by Dan Seagren
Posted: November 18, 2018
It's more than turkey and football…
Giving thanks is a wonderful occupation when evidenced. Thanksgiving has also been a Holiday (a day appointed for giving thanks for divine goodness dating back as far as 1674). Thanksgiving Day in Canada has been a holiday on the second Monday of October since 1957 although Parliament made it a national holiday in 1879. It is a chance for people to give thanks for a good harvest and other fortunes in the past year.
Regardless of socialization, gratitude and expressing it is appropriate and a day for reminding all of us is important. Spending time with family, feasting, thankful for what one has and the bounty of the previous years. Of course our feasting varies not only from country to country but from family to family.
Thanksgiving Day is essentially a harvest related festival and a number of other countries celebrate harvest related festivals. in Germany is essentially a harvest festival that gives thanks for a good year and good fortune. In rural areas, the harvest aspect might be taken more literally, but churches in cities also hold festivities. A variation on America's Thanksgiving can be found in the West African nation of Liberia, which was founded in the 19th century by freed slaves from the U.S.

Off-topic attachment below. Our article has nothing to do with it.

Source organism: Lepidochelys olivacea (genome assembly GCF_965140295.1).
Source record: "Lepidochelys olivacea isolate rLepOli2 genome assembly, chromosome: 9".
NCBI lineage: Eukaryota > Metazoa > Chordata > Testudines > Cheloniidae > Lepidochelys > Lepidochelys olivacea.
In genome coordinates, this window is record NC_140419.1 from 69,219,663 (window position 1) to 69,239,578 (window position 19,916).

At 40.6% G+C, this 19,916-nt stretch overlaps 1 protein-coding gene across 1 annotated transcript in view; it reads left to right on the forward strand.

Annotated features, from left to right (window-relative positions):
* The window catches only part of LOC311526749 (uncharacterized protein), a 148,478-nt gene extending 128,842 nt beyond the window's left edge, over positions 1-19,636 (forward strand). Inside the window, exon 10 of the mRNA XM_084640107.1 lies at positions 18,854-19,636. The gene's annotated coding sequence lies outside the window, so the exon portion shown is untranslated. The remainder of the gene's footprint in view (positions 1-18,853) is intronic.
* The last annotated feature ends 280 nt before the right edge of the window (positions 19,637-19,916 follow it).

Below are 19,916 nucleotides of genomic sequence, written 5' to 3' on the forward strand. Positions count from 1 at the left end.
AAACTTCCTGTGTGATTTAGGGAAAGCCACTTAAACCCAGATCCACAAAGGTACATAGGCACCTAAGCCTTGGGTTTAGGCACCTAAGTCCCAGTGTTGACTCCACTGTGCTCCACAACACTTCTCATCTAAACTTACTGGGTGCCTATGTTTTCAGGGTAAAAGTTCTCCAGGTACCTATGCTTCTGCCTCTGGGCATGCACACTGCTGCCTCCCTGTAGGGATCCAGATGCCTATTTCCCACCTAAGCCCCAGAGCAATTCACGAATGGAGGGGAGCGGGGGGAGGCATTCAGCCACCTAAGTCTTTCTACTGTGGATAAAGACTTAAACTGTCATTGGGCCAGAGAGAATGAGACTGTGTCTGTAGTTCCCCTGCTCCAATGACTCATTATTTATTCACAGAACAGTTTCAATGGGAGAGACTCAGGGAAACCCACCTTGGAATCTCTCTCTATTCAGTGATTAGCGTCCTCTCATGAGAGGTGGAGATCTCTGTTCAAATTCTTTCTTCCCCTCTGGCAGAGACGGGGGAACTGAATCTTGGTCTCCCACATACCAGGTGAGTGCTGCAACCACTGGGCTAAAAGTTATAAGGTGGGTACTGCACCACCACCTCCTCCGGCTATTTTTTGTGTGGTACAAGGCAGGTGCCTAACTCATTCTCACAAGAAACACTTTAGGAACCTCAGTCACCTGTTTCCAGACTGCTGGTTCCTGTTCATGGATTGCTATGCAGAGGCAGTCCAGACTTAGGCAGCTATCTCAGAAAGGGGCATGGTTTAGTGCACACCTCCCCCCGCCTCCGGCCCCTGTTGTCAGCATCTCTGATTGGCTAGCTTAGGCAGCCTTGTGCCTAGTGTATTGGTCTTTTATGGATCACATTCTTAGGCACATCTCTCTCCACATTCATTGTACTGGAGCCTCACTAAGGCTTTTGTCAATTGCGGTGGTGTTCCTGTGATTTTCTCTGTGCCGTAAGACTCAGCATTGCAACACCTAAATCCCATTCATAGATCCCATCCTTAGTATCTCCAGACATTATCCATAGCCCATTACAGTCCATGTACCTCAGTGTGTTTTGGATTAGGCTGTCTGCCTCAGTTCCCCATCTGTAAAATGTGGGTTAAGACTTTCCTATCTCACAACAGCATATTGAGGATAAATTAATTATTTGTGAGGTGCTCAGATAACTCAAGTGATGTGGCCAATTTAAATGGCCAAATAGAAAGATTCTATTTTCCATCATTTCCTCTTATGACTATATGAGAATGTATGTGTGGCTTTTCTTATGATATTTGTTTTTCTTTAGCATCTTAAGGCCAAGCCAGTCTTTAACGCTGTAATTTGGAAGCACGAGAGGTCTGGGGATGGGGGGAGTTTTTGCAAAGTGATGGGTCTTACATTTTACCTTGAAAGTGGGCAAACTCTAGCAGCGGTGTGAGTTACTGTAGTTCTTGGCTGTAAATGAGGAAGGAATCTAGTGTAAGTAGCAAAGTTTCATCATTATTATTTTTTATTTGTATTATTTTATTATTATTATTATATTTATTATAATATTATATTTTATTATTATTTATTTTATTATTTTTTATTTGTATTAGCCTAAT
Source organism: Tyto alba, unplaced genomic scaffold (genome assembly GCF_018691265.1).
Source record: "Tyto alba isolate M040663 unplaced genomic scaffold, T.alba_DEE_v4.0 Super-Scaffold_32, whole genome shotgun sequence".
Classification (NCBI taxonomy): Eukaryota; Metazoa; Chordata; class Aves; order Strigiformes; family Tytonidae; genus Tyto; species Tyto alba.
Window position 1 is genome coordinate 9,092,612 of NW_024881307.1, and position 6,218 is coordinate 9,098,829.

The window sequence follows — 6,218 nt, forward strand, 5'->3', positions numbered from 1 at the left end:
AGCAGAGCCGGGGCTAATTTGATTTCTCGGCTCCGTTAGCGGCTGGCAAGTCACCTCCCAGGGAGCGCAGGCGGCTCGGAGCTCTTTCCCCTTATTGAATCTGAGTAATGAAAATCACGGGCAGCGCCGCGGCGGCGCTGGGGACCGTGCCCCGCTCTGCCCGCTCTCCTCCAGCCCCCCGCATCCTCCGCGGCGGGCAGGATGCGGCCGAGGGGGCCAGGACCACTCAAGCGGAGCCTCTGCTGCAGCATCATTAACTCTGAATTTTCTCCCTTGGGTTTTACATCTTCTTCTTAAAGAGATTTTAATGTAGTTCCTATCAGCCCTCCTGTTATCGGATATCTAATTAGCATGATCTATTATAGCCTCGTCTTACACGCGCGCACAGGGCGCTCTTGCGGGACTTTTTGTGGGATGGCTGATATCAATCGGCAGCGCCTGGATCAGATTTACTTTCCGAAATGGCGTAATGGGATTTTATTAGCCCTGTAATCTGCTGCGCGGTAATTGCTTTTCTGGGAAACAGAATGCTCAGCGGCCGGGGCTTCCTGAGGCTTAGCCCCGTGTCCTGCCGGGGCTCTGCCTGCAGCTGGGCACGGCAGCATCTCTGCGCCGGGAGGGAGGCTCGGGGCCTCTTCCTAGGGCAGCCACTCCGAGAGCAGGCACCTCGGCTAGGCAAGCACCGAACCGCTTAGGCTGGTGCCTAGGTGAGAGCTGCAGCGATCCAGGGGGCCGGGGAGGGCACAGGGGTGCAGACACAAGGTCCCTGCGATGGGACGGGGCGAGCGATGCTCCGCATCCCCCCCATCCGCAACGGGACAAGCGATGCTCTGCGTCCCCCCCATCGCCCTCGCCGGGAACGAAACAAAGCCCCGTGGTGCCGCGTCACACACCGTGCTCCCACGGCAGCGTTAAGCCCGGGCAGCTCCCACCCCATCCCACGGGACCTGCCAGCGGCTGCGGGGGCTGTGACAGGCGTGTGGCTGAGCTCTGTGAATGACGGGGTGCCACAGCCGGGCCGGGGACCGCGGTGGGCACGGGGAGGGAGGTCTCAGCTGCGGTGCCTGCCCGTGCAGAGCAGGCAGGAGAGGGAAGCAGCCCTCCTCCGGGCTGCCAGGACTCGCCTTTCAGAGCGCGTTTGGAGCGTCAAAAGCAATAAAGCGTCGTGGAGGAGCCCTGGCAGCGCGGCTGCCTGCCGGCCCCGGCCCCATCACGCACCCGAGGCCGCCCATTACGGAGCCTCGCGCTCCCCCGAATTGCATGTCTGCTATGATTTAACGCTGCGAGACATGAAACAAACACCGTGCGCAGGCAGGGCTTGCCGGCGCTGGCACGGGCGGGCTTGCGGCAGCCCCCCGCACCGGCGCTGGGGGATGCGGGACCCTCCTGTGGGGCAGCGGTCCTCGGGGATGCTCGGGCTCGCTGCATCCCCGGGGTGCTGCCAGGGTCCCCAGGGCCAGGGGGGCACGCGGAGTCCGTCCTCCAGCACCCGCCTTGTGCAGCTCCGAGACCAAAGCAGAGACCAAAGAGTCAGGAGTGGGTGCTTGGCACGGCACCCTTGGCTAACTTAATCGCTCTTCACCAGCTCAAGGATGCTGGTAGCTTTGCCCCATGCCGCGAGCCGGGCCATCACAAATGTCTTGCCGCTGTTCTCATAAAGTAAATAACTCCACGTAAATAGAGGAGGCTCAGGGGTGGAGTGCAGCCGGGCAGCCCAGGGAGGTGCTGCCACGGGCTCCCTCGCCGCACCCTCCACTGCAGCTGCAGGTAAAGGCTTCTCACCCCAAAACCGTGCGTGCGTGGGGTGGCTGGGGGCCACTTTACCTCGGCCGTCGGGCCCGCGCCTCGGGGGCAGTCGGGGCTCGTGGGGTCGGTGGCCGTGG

Exactly how many Thanksgiving Celebrations there are worldwide and what inspired them is probably not fully realized but hopefully it will continue to spread whether for religious or secular reasons. Gratitude is more than a feeling although it welcomes a celebration. Like other celebrations, it can too easily deviate from its original intent and emphasize its substance in less than Thanksgiving for giving thanks for a good harvest and other fortunes in the past year.Roast turkey and pumpkin pie along with thanks.
Perhaps we should give attention this year to the words givingand thanks. Giving has many meanings but sharing is appropriate here. Thanks means to acknowledge as well as contribute. If a father gives his graduating son an automobile, and the son says Thanks flippantly and drives off to brag to his buddies about his generous gift, his giving thanks lacks something.
Why not make your Thanksgiving a big-hearted one? Think of things for which you are thankful and have an unusually wonderful Thanksgiving Day.
Dan Seagren is an active retiree whose writings reflect his life as a Pastor, author of several books, and service as a Chaplain in a Covenant Retirement Community.• E-mail the author (su.nergaesnad@brabnad*) • Author's website (personal or primary**)
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